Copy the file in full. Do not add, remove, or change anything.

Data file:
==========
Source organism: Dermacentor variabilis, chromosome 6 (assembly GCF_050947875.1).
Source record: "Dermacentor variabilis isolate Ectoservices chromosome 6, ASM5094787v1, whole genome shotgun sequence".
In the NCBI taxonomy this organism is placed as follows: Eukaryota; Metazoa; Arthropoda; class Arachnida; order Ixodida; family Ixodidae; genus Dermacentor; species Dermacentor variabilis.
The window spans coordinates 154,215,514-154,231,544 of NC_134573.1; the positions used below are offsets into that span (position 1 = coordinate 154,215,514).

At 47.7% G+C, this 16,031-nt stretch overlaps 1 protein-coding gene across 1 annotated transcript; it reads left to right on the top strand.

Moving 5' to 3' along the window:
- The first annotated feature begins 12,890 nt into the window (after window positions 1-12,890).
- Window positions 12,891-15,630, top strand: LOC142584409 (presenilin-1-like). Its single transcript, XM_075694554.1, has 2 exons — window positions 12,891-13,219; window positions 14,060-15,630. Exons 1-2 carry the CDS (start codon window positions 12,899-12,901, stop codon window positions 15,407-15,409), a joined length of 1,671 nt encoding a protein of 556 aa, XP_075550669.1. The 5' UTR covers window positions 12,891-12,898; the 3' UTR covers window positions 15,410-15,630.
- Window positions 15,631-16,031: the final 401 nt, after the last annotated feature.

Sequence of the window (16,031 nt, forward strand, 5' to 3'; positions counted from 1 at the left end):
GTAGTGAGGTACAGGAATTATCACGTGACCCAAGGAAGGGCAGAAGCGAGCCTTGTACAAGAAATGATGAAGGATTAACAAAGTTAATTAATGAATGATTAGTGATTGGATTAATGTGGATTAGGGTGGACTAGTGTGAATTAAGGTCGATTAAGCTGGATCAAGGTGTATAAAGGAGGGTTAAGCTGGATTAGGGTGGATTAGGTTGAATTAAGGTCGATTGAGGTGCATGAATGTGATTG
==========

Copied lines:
Source organism: Dermacentor variabilis, chromosome 6 (assembly GCF_050947875.1).
Source record: "Dermacentor variabilis isolate Ectoservices chromosome 6, ASM5094787v1, whole genome shotgun sequence".
In the NCBI taxonomy this organism is placed as follows: Eukaryota; Metazoa; Arthropoda; class Arachnida; order Ixodida; family Ixodidae; genus Dermacentor; species Dermacentor variabilis.
The window spans coordinates 154,215,514-154,231,544 of NC_134573.1; the positions used below are offsets into that span (position 1 = coordinate 154,215,514).

At 47.7% G+C, this 16,031-nt stretch overlaps 1 protein-coding gene across 1 annotated transcript; it reads left to right on the top strand.

Moving 5' to 3' along the window:
- The first annotated feature begins 12,890 nt into the window (after window positions 1-12,890).
- Window positions 12,891-15,630, top strand: LOC142584409 (presenilin-1-like). Its single transcript, XM_075694554.1, has 2 exons — window positions 12,891-13,219; window positions 14,060-15,630. Exons 1-2 carry the CDS (start codon window positions 12,899-12,901, stop codon window positions 15,407-15,409), a joined length of 1,671 nt encoding a protein of 556 aa, XP_075550669.1. The 5' UTR covers window positions 12,891-12,898; the 3' UTR covers window positions 15,410-15,630.
- Window positions 15,631-16,031: the final 401 nt, after the last annotated feature.

Sequence of the window (16,031 nt, forward strand, 5' to 3'; positions counted from 1 at the left end):
GTAGTGAGGTACAGGAATTATCACGTGACCCAAGGAAGGGCAGAAGCGAGCCTTGTACAAGAAATGATGAAGGATTAACAAAGTTAATTAATGAATGATTAGTGATTGGATTAATGTGGATTAGGGTGGACTAGTGTGAATTAAGGTCGATTAAGCTGGATCAAGGTGTATAAAGGAGGGTTAAGCTGGATTAGGGTGGATTAGGTTGAATTAAGGTCGATTGAGGTGCATGAATGTGATTG